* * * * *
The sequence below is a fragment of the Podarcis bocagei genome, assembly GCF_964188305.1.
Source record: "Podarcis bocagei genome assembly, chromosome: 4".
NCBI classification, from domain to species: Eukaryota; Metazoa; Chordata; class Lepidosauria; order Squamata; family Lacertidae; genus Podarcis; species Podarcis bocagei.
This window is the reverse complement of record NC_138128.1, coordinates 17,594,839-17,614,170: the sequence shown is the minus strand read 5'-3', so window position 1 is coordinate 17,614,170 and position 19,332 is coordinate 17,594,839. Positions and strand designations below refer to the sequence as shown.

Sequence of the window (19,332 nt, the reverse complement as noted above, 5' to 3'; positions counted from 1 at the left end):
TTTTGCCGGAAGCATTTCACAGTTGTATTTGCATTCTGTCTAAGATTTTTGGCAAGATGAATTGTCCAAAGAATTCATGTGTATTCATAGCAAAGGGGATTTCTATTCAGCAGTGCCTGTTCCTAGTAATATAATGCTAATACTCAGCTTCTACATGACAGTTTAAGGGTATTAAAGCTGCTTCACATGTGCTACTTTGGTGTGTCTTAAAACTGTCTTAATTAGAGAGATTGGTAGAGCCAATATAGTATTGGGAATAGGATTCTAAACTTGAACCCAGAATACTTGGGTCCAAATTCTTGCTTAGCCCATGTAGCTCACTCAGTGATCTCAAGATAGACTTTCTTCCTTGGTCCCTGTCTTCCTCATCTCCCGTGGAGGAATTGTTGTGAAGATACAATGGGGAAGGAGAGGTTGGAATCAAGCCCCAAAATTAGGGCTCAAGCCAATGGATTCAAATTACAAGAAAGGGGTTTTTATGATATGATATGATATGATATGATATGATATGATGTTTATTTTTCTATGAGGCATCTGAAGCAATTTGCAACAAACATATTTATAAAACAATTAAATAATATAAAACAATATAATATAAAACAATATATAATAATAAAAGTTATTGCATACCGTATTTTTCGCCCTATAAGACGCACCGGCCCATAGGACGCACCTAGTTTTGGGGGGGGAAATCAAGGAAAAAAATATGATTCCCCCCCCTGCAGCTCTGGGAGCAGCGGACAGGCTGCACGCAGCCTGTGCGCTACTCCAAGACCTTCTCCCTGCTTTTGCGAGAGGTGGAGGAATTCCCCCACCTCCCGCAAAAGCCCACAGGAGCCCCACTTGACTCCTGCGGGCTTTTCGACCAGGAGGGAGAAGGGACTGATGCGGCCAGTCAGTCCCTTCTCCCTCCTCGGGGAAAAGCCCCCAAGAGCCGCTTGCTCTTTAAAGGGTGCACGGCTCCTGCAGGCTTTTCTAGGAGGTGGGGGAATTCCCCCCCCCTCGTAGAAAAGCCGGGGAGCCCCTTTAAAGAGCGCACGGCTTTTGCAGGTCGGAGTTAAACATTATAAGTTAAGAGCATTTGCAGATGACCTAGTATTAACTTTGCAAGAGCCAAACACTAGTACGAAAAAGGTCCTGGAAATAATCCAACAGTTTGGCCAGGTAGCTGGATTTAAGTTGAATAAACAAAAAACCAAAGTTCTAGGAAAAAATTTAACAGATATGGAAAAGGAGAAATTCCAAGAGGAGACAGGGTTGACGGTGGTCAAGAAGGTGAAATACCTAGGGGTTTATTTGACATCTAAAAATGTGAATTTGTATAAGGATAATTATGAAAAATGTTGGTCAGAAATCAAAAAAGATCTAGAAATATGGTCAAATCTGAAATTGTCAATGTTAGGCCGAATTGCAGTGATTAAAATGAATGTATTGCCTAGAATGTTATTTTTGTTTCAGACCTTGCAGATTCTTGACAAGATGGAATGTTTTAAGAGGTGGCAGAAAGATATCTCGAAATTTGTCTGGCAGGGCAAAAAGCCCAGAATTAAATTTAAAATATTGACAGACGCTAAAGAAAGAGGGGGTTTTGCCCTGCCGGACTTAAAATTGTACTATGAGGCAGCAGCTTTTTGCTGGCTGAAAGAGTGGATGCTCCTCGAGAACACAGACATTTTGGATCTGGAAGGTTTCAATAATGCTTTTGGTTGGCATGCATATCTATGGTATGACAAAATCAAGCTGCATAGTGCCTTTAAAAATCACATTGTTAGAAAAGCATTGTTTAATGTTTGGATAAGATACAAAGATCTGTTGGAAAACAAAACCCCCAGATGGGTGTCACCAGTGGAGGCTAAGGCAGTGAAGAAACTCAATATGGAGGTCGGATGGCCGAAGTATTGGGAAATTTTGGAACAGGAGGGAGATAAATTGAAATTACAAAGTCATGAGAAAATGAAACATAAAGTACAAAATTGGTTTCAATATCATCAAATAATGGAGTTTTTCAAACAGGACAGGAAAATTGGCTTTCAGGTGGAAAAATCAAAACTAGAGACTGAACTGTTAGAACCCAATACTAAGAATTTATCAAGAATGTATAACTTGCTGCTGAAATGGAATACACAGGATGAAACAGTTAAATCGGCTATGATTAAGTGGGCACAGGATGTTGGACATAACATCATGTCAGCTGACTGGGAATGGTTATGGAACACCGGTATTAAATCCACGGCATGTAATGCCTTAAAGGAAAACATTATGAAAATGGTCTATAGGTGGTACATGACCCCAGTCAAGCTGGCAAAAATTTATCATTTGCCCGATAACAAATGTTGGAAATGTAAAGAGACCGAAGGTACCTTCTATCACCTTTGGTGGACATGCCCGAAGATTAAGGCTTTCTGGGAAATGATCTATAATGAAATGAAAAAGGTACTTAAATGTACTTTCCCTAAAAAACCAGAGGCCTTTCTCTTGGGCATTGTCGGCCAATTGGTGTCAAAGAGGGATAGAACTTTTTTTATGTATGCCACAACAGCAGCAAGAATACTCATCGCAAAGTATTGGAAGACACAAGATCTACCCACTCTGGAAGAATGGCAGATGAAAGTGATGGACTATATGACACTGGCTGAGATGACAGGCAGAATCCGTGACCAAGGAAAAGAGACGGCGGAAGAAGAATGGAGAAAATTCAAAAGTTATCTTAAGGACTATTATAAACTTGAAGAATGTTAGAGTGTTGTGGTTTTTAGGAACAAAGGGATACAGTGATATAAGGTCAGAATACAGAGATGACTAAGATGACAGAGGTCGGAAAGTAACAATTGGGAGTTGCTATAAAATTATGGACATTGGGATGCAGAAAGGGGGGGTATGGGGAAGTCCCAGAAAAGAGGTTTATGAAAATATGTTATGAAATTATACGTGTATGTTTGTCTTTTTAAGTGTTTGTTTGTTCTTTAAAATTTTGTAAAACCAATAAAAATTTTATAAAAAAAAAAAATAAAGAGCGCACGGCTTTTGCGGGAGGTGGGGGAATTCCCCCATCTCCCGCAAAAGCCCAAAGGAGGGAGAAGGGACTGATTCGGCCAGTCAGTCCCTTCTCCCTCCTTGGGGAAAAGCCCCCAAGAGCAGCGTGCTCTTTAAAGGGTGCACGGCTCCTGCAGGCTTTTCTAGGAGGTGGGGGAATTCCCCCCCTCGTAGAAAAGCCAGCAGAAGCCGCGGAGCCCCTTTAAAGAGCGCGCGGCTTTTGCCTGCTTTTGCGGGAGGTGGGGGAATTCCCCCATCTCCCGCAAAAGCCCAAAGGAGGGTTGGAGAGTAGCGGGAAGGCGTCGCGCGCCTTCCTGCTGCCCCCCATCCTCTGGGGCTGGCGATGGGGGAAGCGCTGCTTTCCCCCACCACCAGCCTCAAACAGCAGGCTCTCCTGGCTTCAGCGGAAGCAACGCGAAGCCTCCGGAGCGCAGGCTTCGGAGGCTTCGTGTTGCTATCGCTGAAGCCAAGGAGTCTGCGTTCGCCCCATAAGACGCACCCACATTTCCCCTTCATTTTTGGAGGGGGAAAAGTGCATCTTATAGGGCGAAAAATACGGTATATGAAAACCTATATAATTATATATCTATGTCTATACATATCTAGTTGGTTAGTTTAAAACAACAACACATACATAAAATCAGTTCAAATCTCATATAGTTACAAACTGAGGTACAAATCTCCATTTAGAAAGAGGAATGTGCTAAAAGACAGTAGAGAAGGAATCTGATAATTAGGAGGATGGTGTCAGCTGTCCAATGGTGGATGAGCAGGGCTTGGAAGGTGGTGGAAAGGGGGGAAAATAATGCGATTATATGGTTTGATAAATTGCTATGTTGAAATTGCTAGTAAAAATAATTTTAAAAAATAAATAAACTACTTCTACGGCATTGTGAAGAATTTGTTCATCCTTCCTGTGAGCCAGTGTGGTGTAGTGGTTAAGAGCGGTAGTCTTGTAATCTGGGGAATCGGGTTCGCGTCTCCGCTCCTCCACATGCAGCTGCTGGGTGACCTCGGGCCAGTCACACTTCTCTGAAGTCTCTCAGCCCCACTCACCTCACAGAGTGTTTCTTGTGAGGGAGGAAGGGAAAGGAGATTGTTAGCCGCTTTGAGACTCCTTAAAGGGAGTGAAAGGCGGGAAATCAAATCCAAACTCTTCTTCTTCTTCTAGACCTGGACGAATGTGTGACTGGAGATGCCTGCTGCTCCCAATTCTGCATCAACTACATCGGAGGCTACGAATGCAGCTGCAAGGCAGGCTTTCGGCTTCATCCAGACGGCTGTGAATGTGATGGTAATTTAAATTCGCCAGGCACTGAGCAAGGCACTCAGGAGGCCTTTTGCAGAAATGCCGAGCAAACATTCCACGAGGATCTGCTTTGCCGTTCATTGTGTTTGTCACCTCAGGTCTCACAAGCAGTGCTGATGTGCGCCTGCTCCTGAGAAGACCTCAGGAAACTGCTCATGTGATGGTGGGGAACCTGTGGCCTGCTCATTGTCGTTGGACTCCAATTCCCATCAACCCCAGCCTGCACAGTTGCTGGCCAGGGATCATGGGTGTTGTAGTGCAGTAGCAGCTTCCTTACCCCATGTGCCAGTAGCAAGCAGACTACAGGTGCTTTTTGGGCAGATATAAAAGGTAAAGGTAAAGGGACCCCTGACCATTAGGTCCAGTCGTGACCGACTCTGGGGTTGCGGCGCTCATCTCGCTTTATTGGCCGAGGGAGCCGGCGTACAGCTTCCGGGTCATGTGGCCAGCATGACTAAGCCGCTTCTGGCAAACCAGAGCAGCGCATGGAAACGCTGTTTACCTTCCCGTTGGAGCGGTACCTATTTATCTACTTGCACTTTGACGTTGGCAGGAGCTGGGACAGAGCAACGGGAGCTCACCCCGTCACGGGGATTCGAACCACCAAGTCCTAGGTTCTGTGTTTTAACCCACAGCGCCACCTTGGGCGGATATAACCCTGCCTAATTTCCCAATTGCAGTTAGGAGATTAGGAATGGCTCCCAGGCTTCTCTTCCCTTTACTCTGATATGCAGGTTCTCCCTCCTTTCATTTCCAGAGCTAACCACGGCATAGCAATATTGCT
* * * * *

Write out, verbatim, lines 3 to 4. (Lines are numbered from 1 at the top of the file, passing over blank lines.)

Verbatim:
NCBI classification, from domain to species: Eukaryota; Metazoa; Chordata; class Lepidosauria; order Squamata; family Lacertidae; genus Podarcis; species Podarcis bocagei.
This window is the reverse complement of record NC_138128.1, coordinates 17,594,839-17,614,170: the sequence shown is the minus strand read 5'-3', so window position 1 is coordinate 17,614,170 and position 19,332 is coordinate 17,594,839. Positions and strand designations below refer to the sequence as shown.